Add asparagus to hot grill, grill for about a minute, roll and grill for another minute. Remove to platter and sprinkle with sea salt and black pepper.

Plate the lamb chops. Stir the mint into the chutney, serve on the side with the asparagus.

A Cook's Notes: If you feel you need a starch with this meal, make corn bread but substitute the milk in your recipe with coconut milk and throw in a hand full of flaked coconut to the batter. Bake as you normally would. This will add a Jamaican flair to your dinner. And who doesn't like the carribean?

While I was "bee"ing a bee student I caught sight of these little darlings, how cute are they?


  1. Bee keeping!? I never knew how wonderful and organized bees are! What a great class to take. Thank goodness you didn't get a little sting. :)

  2. European honey bees are used for pollinating many crops, and they are in decline or being forced out by Africanized bees or breeding with them.. Good producers, but not the gentle bee we are used to.. I glad you are taking an interest in this!

  3. You just put the asparagus on the grill? Wow! I wasn't that brave. I thought it would fall through and then I'd lose my precious greenery.

  4. I love bees! I would love to have bees and have my own honey. Maybe not a good idea with a campground, though. We have bats and they keep the mosquito population down. Some of the campers find that objectionable. One man even offered to kill them for me!

    My hog was purchased from a local farmer. My husband morphed into he who wraps meat and wrapped while the nice man cut. Nothing smoked. I was kind of bummed about that. The sausage was seasoned by my husband and is pretty bland. He was afraid he might get it too spicy. I can always kick it up a notch when I cook it and I figure I can use it pretty much as I would ground beef.And my freezer has never been so organized!!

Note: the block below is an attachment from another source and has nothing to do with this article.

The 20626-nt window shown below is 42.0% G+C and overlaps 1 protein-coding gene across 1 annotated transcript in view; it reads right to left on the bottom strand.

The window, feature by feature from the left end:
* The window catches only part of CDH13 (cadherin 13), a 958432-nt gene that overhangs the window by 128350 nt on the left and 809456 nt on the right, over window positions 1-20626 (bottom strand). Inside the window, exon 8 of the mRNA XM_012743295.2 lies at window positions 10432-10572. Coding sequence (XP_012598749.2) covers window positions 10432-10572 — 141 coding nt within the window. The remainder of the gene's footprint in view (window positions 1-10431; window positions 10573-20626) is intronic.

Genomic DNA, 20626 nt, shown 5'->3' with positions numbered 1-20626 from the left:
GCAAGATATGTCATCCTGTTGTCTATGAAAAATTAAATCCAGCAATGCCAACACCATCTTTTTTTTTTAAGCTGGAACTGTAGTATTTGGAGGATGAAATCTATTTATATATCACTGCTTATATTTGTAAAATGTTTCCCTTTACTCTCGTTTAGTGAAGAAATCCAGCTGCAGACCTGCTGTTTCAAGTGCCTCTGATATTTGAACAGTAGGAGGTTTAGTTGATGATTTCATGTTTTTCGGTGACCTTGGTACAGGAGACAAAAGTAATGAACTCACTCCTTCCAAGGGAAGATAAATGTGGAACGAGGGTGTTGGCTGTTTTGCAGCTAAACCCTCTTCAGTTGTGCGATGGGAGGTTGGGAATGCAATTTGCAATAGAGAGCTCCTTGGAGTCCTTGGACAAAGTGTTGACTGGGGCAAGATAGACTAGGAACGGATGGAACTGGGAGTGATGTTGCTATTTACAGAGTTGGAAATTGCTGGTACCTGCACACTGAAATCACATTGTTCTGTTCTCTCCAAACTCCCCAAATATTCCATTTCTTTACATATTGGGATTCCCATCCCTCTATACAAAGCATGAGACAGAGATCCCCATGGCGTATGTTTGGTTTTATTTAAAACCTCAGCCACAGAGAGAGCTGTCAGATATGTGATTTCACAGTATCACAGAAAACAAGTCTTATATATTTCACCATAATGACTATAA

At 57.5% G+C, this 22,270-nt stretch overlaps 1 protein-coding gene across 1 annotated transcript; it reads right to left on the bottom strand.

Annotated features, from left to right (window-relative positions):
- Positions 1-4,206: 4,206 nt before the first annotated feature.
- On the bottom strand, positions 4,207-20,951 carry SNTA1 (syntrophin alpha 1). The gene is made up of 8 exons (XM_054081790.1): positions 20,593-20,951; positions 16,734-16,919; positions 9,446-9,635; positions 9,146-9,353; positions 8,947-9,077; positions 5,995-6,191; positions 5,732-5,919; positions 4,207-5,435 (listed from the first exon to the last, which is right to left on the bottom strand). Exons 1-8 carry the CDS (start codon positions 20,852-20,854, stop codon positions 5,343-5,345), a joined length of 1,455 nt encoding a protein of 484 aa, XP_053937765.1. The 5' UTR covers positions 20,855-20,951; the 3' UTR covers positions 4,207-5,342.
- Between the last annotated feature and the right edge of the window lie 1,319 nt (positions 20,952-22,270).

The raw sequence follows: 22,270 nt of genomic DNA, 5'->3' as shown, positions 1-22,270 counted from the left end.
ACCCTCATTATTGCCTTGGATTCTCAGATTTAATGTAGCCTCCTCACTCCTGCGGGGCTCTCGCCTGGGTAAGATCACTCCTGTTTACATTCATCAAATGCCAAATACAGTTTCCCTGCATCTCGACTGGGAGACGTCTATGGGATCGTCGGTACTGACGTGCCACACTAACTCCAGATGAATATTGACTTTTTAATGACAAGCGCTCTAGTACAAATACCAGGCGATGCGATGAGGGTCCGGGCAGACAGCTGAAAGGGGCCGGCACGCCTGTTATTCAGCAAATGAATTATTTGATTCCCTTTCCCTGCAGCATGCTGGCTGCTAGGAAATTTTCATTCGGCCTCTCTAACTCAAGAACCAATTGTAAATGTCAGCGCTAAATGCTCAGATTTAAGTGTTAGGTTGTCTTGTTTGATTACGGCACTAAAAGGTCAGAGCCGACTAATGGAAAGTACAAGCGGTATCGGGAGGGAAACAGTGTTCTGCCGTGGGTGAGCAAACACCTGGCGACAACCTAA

5. Phoebe - the hive is an amazing place of organization and cooperation among the bees. Most beekeepers encourage a sting or two every season, they say you become immune to the toxin that way. I think I'll just keep the suit on!

    Buffalo - African bees are just more aggressive than the Italian and German varieties. Actually, as they intermate, they are becoming LESS aggressive. Agricultural pesticides are doing more harm to the bee population they we know and is currently the #1 suspect in hive collapse. My wonderful neighbors are encouraging me to begin beekeeping here, right in suburbia! how wonderful is that?

    Kate - put the asparagus on like this IIIII if the grill grate is like this ==== they won't fall through - just move slowly! Delicious!

    Kathy - Can you imagine? Killing bats? Oh, if only people would become more informed of the many services bats and bees and insects play in our lives.

    Good for you for buying from a local farmer! Your taste buds will be rewarded! And yes, you can add spices to the sausage and use it just like hamburger.. mmm... good eating at your place this summer, what time did you say dinner was?

  6. I know you say bees aren't out to sting, but it's so tempting to shoo them away. I for one don't trust them!!

    Fabulous recipe as always.

    CJ xx

  7. That's fascinating stuff, about the bees. There's nothing like fresh honey! Yummy! How pissed do the bees get when you swipe their honey?

  8. Yikes, I'm allergic to bees and wasp stings! But, I do love honey! Very interesting post, and that peach chutney looks divine! Thanks for sharing, cher!

  9. Oh, a fabulous recipe for lamb!! I have not much experience fixing lamb...and so this is WONDERFUL! Fascinating facts about the bees, as well! Such a delightful post...but then, you do always write such great blog posts! ~Janine XO

  10. I will be super impressed if you become a bee keeper.


Wow. Thank you so much for taking the time to comment. I love feedback... what with being a cook and all. I will respond to your comments via email (if you do not have a "noreply" address or here, below your comment) As always, Bon Appetite!